Our little rooster Sherman immediately let out a piercing alarm call and herded all 15 chickens under the stairs leading up to our deck.
Looking up, I saw a dreaded red tail hawk circling.
I ran over to Sherman and tossed him under the steps with the chickens, confident he would keep them there until the danger was passed.
Then I headed over to stand with the ducks who were still sitting in the middle of the lawn like marble statues (ever hear the saying "sitting duck"?).
Ducks know they can't hope to outrun a predator so they stay perfectly still - also knowing that many predators hunt by looking for movement - so they figure if they don't move the predator can't see them.
Winston, our corgi, jumped up from where he was under the picnic table snoozing and started barking at the sky.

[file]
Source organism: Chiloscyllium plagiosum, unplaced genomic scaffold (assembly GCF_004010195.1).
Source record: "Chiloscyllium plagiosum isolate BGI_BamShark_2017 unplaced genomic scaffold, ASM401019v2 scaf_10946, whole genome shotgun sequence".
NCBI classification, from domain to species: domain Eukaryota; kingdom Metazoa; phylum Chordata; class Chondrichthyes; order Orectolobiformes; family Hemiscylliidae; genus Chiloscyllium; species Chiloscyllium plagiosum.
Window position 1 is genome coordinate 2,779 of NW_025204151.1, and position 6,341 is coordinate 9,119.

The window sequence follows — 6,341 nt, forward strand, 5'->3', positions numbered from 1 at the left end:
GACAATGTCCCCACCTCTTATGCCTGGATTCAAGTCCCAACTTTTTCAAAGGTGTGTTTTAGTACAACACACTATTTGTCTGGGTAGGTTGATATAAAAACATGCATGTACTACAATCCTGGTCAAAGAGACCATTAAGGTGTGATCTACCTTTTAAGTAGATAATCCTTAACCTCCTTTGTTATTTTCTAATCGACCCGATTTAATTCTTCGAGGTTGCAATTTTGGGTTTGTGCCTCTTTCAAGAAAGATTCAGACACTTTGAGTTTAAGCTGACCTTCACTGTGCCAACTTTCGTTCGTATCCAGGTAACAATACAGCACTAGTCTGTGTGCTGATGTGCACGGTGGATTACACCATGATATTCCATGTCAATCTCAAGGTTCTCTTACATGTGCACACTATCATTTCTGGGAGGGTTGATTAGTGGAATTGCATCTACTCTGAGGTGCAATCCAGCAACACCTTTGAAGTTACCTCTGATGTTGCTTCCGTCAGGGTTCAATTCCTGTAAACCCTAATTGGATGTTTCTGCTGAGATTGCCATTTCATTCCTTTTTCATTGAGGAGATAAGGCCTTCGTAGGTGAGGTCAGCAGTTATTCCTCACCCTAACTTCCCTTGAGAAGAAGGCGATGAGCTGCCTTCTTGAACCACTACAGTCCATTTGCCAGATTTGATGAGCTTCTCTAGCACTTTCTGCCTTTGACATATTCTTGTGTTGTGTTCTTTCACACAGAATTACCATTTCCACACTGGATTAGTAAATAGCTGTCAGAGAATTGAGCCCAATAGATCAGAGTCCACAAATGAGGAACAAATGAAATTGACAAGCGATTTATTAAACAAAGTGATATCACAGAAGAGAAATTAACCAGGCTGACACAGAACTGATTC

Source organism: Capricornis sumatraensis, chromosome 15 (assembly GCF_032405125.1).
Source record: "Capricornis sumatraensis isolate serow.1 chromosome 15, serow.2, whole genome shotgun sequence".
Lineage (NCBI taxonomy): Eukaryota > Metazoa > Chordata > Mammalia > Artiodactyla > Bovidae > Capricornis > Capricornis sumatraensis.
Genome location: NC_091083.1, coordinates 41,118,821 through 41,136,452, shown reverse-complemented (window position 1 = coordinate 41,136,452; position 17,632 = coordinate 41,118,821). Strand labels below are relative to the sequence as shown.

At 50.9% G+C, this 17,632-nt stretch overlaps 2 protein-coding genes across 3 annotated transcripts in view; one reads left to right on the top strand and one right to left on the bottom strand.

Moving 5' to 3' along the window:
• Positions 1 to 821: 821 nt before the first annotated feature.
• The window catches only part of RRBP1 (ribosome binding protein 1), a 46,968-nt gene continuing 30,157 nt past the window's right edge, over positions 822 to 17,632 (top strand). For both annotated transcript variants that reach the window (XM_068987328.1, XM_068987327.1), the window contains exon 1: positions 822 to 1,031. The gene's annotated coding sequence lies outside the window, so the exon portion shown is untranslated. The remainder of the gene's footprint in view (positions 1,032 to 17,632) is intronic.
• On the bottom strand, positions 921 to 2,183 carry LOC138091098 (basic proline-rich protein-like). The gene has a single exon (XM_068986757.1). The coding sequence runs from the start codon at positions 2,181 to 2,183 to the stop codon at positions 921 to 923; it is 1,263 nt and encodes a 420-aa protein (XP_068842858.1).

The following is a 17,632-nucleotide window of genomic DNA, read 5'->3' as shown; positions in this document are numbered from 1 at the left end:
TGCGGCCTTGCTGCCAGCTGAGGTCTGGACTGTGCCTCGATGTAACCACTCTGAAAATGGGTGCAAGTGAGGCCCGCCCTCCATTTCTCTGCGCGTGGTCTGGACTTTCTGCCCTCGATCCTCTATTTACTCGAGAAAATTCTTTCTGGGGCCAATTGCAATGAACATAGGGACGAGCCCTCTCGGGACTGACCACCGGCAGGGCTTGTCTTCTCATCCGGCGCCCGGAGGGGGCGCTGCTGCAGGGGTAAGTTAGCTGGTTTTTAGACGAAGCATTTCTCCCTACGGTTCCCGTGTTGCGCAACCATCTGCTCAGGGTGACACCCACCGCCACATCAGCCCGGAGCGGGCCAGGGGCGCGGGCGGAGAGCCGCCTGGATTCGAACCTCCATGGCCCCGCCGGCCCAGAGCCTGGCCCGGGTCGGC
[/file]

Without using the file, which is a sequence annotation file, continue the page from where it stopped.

As soon as the hawk moved on, Sherman gave the all clear, the ducks "unfroze" and went back about their business, and Winston went back to sleep.
That was a classic example of a multi-pronged predator defense system that worked. This time.
As I pointed out earlier, free ranging always carries a risk to your flock, but taking these simple steps to keep your chickens safe(r) during free range time can return far more successful results.
Footnote: *Just before a chick or duckling hatches, it gets into "hatch position" which means it turns in the shell so that the right eye is next to the shell and their body, or more accurately wing, covers the left eye.
Once they hatch, their right eye develops near-sighted vision which they use to search for food, while the left eye develops far-sightedness to help them predators from afar.